Vol 10. Issue 10 / March 22, 2010
Best of Both Worlds
By Eric Sauter
When she was 17, Susana Valente, a new assistant professor in Scripps Florida's Department of Infectology, spent a year in Ohio as an exchange student, a good introduction to the United States even though she was already a U.S. citizen. Valente, who was born in Austin, Texas, while her Portuguese parents studied for their Ph.D.s, spent most of her childhood and teenage years in Lisbon.
"During my time as an exchange student, I learned that everything is possible in the United States," she said. "If you have the will you can make it. You don't need a diploma, as in Europe. Everybody I spoke with would insist that there were no limits; you could do whatever you wanted to do with your life. That was very interesting."
She brought that can-do attitude to her life's passion – science.
Valente was introduced to science at an early age through her mother, a professor in Lisbon who started out as a physicist before going into education, and her father, who was a geologist with his own company and consulted with Portugal's national railroad. When Valente was young, her mother would take her and her siblings – she has two sisters and a brother – to various scientific conferences.
"I was surrounded by the mentality of science," she said. "We were raised with science – that empirical attitude – so I was attracted to logic and the rigors of proof. When I was a kid if I couldn't understand something I would get pretty upset and my mother would explain, 'Hey, it's just a chemistry problem.' But for me, things had to make sense."
In Portugal, like in other European countries, students choose what profession to pursue when they reach ninth grade. For Valente, the decision seemed ready-made: "I was better in chemistry and biology and not so gifted in philosophy. The choice was easy."
In the end, Valente managed to gain the equivalent of three master's degrees in science, studying at the University of Paris, Montfort University in Leicester (U.K.), the Institut Cochin Genetique Moleculaire, Paris, and Hogeschool West-Brabant in the Netherlands.
After all this travel and learning, Valente eventually decided to specialize in virology.
"I decided on virology because I was very curious about the intricate ways that viruses exploit their host cell, besides I loved to look at acutely infected HIV cells under the microscope!" she said. "It was fascinating, it was exciting, and there was actually money available for research. What I liked most of all, and still do, is that viruses make you think in directions you're not expecting. The virus is in a relationship with the cell and you have to follow where it will lead. Because of that, you're always renewing yourself and your science."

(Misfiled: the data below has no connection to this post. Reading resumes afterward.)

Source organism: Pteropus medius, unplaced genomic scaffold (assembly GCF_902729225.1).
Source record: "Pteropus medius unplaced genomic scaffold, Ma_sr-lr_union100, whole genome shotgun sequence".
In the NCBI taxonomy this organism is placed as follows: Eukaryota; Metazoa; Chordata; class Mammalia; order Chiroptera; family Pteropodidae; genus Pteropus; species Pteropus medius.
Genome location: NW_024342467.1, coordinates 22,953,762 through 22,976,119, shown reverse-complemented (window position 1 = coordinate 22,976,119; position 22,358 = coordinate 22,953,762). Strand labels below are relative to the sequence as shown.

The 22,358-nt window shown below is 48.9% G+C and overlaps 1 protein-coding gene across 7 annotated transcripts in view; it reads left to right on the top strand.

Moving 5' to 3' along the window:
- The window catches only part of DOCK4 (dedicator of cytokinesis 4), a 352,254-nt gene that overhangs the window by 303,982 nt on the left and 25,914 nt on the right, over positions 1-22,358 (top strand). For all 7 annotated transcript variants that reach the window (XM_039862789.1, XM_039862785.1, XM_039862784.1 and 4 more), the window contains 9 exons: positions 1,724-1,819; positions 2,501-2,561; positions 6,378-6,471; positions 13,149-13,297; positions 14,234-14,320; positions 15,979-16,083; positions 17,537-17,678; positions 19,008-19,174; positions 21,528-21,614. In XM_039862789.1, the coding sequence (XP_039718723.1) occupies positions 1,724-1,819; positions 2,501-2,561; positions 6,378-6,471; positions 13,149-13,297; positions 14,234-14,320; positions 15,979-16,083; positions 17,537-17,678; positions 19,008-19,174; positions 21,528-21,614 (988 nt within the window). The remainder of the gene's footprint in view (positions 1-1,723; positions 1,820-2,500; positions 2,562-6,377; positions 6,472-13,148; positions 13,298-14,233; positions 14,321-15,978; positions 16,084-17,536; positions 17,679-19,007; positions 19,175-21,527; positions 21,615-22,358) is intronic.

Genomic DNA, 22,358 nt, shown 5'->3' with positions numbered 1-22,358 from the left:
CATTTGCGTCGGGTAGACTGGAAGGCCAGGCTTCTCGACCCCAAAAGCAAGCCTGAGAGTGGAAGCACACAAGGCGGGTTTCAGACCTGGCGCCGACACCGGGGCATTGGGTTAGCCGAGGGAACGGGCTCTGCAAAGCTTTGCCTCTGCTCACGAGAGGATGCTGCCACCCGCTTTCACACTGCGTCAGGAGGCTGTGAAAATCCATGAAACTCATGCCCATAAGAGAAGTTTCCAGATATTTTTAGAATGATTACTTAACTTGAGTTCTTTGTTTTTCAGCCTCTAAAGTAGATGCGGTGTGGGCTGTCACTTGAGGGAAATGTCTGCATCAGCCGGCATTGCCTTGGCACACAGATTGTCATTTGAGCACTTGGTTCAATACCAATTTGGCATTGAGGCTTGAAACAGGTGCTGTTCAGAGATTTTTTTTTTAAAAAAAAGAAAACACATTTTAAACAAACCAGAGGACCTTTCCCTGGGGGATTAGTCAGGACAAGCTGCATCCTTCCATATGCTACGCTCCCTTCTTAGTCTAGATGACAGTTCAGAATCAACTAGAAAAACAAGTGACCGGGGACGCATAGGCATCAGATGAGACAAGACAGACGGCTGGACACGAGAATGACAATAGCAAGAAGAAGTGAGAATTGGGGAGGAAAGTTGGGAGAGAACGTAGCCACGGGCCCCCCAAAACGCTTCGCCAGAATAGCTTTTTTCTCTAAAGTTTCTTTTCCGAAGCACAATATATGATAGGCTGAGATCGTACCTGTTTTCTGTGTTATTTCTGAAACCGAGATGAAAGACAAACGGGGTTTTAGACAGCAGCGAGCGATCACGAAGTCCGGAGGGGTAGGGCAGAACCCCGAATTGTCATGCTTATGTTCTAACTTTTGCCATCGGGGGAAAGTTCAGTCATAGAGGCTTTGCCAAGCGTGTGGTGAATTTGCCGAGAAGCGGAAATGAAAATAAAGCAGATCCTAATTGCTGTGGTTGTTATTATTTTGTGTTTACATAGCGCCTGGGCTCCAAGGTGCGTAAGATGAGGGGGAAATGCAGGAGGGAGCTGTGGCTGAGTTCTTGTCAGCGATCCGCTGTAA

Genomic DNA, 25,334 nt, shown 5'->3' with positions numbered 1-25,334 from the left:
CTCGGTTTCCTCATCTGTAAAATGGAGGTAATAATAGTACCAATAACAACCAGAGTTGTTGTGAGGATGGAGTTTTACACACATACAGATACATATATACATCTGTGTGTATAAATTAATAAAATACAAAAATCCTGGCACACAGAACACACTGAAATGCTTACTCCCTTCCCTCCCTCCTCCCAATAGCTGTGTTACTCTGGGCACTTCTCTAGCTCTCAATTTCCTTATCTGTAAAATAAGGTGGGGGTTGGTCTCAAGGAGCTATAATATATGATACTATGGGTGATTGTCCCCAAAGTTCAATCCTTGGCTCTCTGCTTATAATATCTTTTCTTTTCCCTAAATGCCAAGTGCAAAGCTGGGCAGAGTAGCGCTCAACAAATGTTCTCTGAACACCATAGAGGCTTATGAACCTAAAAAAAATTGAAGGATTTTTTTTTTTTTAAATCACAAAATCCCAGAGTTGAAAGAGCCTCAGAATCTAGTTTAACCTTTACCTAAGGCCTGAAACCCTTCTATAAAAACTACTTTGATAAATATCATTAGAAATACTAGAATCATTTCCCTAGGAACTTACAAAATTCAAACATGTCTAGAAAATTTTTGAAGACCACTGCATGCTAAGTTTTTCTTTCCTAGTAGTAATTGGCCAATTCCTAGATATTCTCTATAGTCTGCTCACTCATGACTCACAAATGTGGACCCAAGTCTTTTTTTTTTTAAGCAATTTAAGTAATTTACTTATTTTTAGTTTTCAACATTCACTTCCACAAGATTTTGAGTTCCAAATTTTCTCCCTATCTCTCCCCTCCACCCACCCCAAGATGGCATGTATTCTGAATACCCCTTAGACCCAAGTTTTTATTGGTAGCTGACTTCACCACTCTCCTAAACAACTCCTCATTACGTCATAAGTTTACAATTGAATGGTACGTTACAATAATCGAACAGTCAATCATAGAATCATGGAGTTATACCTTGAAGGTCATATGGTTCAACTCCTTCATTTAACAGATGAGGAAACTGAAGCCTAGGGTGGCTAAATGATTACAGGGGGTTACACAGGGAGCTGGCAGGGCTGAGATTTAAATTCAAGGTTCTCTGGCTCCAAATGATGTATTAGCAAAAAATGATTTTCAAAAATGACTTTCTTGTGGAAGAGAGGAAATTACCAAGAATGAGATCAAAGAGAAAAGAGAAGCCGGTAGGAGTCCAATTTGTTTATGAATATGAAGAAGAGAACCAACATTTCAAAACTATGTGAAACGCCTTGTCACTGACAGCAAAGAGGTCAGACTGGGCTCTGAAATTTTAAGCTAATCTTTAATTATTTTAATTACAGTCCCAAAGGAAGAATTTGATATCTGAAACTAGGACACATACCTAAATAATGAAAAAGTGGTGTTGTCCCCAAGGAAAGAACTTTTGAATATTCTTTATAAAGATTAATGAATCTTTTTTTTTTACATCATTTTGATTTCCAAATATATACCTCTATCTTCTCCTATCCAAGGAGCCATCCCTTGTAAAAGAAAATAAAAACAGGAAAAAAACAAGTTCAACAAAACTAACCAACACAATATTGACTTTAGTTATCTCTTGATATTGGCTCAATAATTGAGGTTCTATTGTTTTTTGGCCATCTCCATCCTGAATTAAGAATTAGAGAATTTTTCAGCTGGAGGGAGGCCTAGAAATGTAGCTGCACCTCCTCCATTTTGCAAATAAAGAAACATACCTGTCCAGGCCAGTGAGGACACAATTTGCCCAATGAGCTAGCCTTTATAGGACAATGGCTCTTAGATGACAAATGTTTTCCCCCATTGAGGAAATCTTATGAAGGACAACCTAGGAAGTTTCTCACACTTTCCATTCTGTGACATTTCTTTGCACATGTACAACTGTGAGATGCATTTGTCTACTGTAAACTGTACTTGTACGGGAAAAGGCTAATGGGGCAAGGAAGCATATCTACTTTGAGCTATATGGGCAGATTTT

After postdoctoral work at Columbia University, Valente looked for a place where she could follow where the research led her. She found Scripps Florida.
Finding New Ways to Stop HIV
At Scripps Florida, Valente has focused on investigating those parts of the host machinery that HIV needs to complete its replication in the body. In a study published last October in the journal Molecular Cell, Valente and her colleagues focused on genetic screening for genes and even gene fragments to identify those host factors that were critical to HIV replication and those that might inhibit it.
What she found was that an initiation factor called eIF3f (eukaryotic initiation factor 3 subunit f), which is key to turning a gene's message into a protein by translating messenger RNA (mRNA) into an amino acid chain, also had the power to block HIV replication by reducing the processing of the viral messenger RNA.
Without mRNA, the virus cannot successfully replicate, making these factors a tantalizing target for potential therapeutics.
Although complex in its details, in a lot of respects the paper is very simple, Valente said.
"I wanted to find cell factors that could block HIV replication, so we took an approach involving the genetic screen of certain cDNA libraries, and with one of those screens we identified a pair of factors that blocked the virus," she said. "The study also reveals several other factors involved in the viral RNA processing mechanism that we weren't aware of before. Even better, we can manipulate them for our own purposes without damaging the cell activity, which is very important if your eventual goal is to look for lead drug candidates."
This is an area that she intends to focus on at Scripps Florida.
"Now we're trying to discover with more detail the mechanism by which the identified factors block HIV-1 replication and screen for compounds that will affect the virus and not the host cell," she said. "We also want to pursue the search for more of these factors that are critical for viral replication by continuing the genetic screens that have already proven successful."
It has been a challenge starting her own laboratory but, as it turns out, not an onerous one.
"Things work out," she said. "You start working and producing data, and it's this mountain you have to climb, but you do it. Scripps Florida has made it easier. Everybody is here to help. Besides, it's Florida and it's a beautiful place to live and work. We all get seduced by Florida."
Send comments to: mikaono[at]scripps.edu